Tuttle's undergraduate years included academics, athletics, service, mentoring, and preparing for a career in psychiatric mental health nursing. And, yes, writing poetry. 

UMassD experience 

Why did you choose to attend UMassD? 

"The football team recruited me, the campus was close to home, and the nursing program was highly renowned." 

What do you think makes UMassD special? 

"The people. It feels like everyone is deeply invested in each other's success and every possible support is just around the corner."  

What is your favorite spot on campus? 

"I love spending time at the amphitheater, specifically at night. Whenever I feel overwhelmed or stressed, I go there to see the stars and try to put everything back into perspective."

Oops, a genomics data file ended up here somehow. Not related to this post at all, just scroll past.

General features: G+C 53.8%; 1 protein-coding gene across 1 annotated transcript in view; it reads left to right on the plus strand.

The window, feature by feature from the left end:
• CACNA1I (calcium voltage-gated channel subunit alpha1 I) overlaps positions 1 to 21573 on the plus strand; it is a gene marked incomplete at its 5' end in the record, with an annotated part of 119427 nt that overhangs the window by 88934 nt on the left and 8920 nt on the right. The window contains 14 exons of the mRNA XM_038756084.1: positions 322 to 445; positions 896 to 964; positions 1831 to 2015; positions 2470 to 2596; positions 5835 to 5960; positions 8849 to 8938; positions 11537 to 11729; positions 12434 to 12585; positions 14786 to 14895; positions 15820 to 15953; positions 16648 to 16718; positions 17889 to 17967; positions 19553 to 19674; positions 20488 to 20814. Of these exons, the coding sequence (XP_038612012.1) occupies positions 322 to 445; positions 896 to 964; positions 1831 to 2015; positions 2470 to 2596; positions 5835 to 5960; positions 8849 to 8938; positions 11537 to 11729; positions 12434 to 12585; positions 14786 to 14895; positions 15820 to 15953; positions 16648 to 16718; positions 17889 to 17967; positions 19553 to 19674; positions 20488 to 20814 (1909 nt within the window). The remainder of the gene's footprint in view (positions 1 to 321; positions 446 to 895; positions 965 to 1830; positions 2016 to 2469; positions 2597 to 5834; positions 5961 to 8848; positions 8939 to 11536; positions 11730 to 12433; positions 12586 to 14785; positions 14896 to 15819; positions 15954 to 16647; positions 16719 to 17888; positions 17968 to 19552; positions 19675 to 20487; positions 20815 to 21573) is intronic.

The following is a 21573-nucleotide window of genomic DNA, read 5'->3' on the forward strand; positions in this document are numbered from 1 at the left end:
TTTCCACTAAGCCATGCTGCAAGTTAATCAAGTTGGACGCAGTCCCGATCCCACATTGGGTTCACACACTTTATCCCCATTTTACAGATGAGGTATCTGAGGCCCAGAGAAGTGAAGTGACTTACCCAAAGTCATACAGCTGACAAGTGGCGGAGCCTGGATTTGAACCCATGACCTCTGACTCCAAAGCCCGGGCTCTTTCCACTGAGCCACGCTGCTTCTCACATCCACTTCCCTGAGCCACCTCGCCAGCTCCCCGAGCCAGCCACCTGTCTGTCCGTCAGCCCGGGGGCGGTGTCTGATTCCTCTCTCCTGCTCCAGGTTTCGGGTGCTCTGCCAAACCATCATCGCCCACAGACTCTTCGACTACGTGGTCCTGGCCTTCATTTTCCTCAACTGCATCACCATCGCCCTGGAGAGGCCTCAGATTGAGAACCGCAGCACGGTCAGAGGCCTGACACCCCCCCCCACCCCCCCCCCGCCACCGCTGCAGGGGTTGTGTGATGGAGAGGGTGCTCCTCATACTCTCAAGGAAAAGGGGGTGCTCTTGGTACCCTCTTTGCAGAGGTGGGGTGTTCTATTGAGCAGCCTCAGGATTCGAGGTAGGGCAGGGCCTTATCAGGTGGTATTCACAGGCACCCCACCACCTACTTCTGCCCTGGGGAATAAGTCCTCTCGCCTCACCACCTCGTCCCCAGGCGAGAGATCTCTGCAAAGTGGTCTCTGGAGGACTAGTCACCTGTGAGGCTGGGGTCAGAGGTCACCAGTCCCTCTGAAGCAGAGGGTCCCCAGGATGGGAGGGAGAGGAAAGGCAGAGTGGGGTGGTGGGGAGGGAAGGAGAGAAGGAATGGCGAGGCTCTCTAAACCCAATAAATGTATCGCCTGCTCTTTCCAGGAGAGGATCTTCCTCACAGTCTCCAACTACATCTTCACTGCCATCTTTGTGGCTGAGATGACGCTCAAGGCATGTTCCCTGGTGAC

Nursing major, football player
Will Tuttle '24 played defensive end and cornerback for the Corsairs and became a mentor to his teammates.

College of Nursing & Health Sciences experience 

Why did you choose to major in nursing? 

"Nursing, I feel, is an exceptionally rare profession. It's a career where you can give freely without expecting anything back. You see people in their worst moments but with great love and energy, you can change how someone looks at life. It's incredibly rewarding."  

What has been your experience working with and learning from faculty members in CNHS? 

"As much as you want to succeed, the faculty wish for your success even more. My professors in CNHS really understood the trials and tribulations of undergraduate education; they tried to be flexible and considerate of their students' schedules."